It has been suggested that the first move to play Irish music in a
pub was in The Black Cap in London's Camden Town in 1947, followed by
The Devonshire Arms, also in London. From then it spread over the years
so that there are now Irish pub sessions all over the world, from Japan
to Rio de Janeiro. Of course there were jam sessions before, during the Jazz
era for example, but nothing has caught the people's imagination like
the Irish pub session.
One reason for this, I think, was during the folk revival of the 1960s
and early 1970s, when groups like Planxty, The Bothy Band and De Danaan
burst onto the scene. Many young people were entranced by this exciting
new sound, and determined that they too wanted to play Irish jigs and
reels. This is true to an extent in Scotland where, in spite of
having its own thriving traditional music culture, the majority of pub
sessions are predominantly Irish.
I believe things are changing though, as more people discover the
quality of Scottish music available, and exciting recording artists such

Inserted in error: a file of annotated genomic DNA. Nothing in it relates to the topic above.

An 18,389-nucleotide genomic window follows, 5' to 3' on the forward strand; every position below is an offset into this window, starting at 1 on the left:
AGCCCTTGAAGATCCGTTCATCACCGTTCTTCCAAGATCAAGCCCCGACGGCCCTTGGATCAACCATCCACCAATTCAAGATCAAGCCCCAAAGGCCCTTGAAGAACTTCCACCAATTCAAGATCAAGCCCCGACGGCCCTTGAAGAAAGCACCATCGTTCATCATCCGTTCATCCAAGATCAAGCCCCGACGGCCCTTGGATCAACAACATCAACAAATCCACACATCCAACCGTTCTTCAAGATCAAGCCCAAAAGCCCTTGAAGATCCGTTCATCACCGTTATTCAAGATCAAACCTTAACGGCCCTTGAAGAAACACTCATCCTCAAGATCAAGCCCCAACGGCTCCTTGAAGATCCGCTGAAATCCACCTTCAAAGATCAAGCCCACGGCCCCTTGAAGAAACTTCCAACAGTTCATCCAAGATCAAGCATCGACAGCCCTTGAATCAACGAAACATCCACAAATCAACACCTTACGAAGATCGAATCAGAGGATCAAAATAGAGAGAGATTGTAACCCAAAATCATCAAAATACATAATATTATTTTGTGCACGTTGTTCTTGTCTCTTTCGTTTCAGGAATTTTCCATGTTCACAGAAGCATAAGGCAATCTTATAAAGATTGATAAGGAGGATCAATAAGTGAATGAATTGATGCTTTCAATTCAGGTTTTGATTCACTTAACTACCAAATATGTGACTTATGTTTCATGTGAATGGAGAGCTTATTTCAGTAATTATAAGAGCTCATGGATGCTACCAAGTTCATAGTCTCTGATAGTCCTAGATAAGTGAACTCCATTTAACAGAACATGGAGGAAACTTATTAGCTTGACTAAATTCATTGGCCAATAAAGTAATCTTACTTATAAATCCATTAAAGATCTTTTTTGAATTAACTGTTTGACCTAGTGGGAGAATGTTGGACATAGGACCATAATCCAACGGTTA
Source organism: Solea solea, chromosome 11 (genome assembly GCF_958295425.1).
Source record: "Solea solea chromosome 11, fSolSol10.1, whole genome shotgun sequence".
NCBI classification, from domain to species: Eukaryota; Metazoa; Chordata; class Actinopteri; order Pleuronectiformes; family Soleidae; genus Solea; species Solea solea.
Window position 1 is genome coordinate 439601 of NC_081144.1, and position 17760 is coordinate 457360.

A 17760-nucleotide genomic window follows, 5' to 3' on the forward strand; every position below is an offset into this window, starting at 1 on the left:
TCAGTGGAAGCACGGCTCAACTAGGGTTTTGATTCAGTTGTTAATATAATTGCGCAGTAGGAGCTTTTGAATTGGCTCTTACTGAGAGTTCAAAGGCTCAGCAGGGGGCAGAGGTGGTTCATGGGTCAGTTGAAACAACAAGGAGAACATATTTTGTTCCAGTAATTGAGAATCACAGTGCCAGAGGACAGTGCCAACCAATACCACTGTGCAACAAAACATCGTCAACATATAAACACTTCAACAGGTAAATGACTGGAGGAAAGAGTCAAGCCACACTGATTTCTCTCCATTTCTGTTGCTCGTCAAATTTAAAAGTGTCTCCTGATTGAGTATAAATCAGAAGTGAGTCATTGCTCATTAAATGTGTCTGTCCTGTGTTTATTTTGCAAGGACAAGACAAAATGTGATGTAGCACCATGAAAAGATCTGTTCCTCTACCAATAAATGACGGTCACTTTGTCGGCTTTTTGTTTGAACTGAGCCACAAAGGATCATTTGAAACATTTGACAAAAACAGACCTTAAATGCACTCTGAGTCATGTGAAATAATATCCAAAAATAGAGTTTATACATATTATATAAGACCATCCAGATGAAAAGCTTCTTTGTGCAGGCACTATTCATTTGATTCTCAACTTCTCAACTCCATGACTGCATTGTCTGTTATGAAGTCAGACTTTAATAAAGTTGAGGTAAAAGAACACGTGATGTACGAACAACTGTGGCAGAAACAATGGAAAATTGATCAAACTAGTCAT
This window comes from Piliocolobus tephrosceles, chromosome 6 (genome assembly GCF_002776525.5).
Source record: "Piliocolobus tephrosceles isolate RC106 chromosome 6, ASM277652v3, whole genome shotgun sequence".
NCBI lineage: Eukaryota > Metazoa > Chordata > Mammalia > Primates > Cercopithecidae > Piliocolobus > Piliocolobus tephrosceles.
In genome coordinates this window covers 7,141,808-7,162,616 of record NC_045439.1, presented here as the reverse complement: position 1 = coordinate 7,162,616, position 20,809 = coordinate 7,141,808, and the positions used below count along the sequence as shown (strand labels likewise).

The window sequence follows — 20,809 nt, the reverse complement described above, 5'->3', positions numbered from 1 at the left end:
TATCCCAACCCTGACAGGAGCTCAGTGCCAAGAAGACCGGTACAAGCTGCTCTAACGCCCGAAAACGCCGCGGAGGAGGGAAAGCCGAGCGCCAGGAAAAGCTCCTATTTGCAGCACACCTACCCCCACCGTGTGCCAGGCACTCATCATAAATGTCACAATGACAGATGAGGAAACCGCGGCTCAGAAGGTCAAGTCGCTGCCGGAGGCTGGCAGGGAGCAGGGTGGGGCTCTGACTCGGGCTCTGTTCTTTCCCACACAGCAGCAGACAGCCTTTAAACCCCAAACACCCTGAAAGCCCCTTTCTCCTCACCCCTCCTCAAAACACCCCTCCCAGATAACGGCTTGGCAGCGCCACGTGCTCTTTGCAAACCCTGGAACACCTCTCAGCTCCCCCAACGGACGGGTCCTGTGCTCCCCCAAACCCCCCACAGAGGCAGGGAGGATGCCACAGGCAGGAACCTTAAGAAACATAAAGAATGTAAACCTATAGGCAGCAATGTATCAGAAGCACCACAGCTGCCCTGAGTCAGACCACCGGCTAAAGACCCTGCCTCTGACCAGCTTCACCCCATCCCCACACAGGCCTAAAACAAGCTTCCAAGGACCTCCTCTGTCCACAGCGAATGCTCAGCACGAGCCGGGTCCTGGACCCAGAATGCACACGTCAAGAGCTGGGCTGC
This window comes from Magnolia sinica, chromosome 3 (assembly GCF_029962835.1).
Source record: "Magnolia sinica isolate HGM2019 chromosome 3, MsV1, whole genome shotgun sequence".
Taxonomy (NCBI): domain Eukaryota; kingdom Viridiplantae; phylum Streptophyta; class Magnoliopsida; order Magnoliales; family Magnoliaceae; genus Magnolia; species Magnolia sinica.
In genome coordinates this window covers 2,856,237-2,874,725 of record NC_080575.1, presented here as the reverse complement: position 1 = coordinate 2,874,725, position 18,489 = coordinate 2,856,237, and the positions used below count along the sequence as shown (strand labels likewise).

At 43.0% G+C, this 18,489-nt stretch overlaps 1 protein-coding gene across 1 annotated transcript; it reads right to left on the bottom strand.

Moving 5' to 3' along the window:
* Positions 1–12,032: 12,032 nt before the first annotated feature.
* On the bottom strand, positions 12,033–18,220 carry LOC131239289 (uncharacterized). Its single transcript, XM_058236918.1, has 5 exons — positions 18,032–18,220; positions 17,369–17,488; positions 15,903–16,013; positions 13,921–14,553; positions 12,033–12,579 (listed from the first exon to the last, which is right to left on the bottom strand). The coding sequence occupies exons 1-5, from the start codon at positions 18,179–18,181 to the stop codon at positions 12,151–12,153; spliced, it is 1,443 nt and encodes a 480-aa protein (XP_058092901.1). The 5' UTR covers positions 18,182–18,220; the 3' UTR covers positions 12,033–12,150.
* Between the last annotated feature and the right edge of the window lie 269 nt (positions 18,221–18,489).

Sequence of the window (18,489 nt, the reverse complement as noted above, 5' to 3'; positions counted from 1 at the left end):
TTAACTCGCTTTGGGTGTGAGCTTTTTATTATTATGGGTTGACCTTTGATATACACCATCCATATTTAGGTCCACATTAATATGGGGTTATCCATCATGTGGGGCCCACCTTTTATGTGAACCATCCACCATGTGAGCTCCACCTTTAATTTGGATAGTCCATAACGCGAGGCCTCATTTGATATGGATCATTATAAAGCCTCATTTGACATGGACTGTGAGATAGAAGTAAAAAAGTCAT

as Jock Tamson's Bairns, Catriona MacDonald, Deaf Shepherd and Martyn
Bennett exerted their influence. Edinburgh has a very healthy session
scene, and now you're as likely to hear Scottish music being played as Irish.
As someone who has been involved in the Edinburgh session scene as a
player and an instigator, I'm committed to improving people's awareness of
Scots music and creating an environment where Scots music is not only
accepted, but is seen to be the norm. This section of the web site aims
to provide resources for people who are interested in playing Scottish
music in a session setting. Click on the links the the right to take you to the
various pages. If you have any particular questions or problems, let me
know (email me).